My son’s adoption in Swaziland in 2006

In 2006, I was living and working in Swaziland. I was teaching mathematics and science at a well-known school in the capital city, Mbabane. I also helped out with a community service project which fifth and sixth forms were involved in. At Mbabane General Hospital on the children’s ward, Ward 8, was a single room where abandoned babies, handicapped children and young adults were housed. There was a row of cots, a table and benches and a television in a metal cage that was left on permanently during the day. I took the school children down to the hospital on a Friday afternoon in a minibus and we usually took the residents of the ward to Coronation Park to play. These children weren’t sick for the most part but desperately in need of human interaction.

There is only one government children’s home in Swaziland, a country with tens of thousands of orphans. It does not take handicapped children. There are several private orphanages funded by evangelical Christian churches as well as organisations such as SOS Children’s Village and these do a great job. However there are not enough of them.

The young boy pictured above in all eight photographs was one such child and had been left at Ward 8 for almost two years with little contact from his family after he was orphaned in 2004. I found out a little about him. He always seemed lively and curious however it was obvious that he suffered from ill-health.

I knew that the future was bleak for him if I did not do something. Another teacher at the school had recently adopted a baby from the same place and so I thought why shouldn’t I do the same. I made arrangements to foster the boy as well as another boy who was in the same situation. So started a long journey.

I asked about the possibility of fostering at the hospital and they were happy for me to take the two boys home for the weekend. I did so. I very quickly realised that I would like this to become a permanent arrangement. Arrangements were made for me to visit the offices of Social Welfare. A very kindly lady called Babazile Sigwane was my social worker. After a couple of visits with her, she suggested that I go for adoption. I would not have done this had I not known that I could get British citizenship for my adoptees. I looked into this and as I was resident in Swaziland at the time, the adoption was the responsibility of the local authorities. Swaziland and the UK recognise each other’s adoptions and so after I adopted Sikhumbuzo as he was then known, I applied for British citizenship at the British High Commission in Pretoria in early 2007. The smaller boy in the top set of pictures had a more complicated situation. His father’s location was unknown and he had been physically abused by his step-mother. He had an open wound on his head that was healing when he was with me. He grew very attached to me and it was very sad that I was told that it would not be possible to adopt him. I tried my hardest but it was not allowed. The reason stated to me was that the father could not be located however it had been over six months since he had had any familiar contact so I think this was not a valid reason.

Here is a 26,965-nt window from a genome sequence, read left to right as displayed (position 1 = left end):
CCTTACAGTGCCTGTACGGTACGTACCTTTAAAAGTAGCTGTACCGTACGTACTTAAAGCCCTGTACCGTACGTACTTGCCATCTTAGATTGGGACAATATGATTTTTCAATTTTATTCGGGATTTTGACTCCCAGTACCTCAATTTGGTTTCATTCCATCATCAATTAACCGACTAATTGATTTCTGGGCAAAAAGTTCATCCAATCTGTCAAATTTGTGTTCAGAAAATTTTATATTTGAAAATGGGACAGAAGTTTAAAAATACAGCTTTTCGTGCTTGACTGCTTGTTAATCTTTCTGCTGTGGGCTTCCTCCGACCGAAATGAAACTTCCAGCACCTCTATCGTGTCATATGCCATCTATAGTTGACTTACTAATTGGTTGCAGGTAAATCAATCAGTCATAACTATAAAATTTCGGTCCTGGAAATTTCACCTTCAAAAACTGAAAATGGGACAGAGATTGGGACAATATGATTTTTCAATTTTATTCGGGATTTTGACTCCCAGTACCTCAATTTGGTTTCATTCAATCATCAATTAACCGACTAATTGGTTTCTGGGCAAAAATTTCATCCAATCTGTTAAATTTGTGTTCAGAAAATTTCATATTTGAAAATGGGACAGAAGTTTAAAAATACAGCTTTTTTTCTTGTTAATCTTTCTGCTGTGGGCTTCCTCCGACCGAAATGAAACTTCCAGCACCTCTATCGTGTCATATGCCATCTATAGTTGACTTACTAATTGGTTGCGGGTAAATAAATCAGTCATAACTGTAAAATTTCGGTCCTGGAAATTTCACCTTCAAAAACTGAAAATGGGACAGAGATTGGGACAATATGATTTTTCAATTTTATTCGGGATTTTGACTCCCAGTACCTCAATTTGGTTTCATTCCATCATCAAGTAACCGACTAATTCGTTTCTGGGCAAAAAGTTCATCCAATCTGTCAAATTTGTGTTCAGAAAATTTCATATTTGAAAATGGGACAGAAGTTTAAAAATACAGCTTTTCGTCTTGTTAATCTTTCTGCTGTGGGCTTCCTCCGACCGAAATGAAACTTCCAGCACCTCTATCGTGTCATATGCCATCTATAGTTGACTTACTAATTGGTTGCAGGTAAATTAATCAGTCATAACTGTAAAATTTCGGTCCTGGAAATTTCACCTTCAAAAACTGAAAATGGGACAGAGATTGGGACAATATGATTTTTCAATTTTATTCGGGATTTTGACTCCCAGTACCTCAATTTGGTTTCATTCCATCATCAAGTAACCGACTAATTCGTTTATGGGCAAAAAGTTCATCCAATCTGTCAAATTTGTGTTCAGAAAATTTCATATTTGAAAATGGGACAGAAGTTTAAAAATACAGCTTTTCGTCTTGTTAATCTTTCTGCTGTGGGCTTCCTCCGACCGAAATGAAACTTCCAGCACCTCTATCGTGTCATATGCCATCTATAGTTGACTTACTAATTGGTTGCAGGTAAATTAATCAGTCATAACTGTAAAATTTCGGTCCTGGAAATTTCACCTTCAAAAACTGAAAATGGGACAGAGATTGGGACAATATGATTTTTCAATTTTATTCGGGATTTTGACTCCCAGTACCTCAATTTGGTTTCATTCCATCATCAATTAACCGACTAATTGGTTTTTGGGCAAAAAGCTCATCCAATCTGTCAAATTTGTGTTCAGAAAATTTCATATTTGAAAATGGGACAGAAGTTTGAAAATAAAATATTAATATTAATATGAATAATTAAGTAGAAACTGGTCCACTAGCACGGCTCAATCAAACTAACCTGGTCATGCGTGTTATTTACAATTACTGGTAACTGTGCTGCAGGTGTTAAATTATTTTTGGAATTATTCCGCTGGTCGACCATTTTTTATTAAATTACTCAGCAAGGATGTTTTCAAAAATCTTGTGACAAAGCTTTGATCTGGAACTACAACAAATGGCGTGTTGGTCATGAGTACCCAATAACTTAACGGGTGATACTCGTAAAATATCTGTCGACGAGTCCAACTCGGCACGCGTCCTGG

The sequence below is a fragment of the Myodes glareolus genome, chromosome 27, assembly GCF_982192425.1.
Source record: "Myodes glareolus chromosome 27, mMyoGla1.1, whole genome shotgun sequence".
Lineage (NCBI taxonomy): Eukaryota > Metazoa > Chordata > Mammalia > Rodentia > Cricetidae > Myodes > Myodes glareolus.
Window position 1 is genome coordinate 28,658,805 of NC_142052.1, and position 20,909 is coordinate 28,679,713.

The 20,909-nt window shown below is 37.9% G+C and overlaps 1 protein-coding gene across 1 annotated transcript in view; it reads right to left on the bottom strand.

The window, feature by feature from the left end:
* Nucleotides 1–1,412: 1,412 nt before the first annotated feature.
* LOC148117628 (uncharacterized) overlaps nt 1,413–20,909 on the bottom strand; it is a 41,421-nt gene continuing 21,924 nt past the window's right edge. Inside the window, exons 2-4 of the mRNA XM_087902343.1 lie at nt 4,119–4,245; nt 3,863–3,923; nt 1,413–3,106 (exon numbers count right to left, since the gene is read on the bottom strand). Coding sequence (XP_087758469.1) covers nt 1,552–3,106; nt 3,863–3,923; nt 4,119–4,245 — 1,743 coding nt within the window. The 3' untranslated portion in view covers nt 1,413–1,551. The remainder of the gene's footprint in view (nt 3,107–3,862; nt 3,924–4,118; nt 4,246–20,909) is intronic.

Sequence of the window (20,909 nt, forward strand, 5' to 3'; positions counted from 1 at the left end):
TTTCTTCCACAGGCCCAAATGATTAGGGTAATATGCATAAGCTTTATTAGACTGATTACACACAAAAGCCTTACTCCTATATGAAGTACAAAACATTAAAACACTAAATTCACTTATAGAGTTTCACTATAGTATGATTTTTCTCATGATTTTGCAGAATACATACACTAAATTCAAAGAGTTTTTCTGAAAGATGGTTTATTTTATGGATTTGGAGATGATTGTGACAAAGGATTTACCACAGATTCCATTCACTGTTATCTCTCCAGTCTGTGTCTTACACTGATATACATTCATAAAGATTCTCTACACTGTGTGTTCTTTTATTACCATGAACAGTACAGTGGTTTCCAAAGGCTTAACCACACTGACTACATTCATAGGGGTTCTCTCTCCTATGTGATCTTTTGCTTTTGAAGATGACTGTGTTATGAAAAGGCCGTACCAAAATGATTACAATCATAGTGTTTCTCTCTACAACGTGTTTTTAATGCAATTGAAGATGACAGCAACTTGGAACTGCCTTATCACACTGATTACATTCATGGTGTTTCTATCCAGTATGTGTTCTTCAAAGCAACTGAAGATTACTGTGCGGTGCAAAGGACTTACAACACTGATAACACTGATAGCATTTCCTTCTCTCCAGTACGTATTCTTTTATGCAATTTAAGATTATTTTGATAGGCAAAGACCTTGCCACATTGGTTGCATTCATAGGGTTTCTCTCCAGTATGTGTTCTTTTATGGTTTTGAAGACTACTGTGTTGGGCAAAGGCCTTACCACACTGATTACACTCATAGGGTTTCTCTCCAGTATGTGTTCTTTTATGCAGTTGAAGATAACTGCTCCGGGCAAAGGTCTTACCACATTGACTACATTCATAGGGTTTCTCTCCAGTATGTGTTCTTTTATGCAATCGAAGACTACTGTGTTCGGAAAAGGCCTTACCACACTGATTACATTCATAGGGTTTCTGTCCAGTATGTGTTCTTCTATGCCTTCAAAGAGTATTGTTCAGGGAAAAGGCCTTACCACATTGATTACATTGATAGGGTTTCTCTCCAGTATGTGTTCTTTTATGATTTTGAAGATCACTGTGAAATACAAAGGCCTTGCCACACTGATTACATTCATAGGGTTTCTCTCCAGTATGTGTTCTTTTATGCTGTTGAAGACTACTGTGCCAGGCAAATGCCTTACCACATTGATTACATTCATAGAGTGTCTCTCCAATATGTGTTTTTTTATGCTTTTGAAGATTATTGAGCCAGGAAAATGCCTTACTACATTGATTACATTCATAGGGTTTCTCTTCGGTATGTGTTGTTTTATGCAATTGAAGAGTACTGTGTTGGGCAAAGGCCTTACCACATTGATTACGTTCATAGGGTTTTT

So I adopted my son in December 2006. In June, we left Swaziland for the UK. I had already secured a new job in central Europe due to start that September but in the meantime, we spent the summer in England staying at my mother’s place. In August, we both moved to Bratislava in the Slovak Republic where we remained for four years. My son attended the same school as I worked at. In 2008, I bought a house and things were looking good.

There was a happy ending to what happened to the other boy I could not adopt because he did find a place at the Lighthouse children’s home. It is a very well-run orphanage with a system of house mothers who are responsible for a small number of children. It is a very caring environment and the children grow up in a family atmosphere. I send regular parcels of clothes and books to him there and keep in touch.

What I couldn’t understand about the situation at Ward 8 was the fact that the nurses seemed so apathetic and disinterested. A lot of toys had been supplied and were stuffed into a cupboard and never taken out. The walls were bare. Food was very basic and the older children slept on old mattresses on the floor with no-one to ensure their safety at night. There was a playground at the back of the hospital just behind the room which housed these children and the grass was overgrown. Our plan at the start of the project was to cut the grass and paint the swings and slides so that they could be used. But this was discouraged as the nurses wanted us to take the babies off their hands in the afternoon.

3 thoughts on “My son’s adoption in Swaziland in 2006

    1. Thank you so much . I am from there originally but I have lived in the UK for 20 years . Reading your story took me back home . I know ward 8 way too well. I will email . Thanks for getting back.


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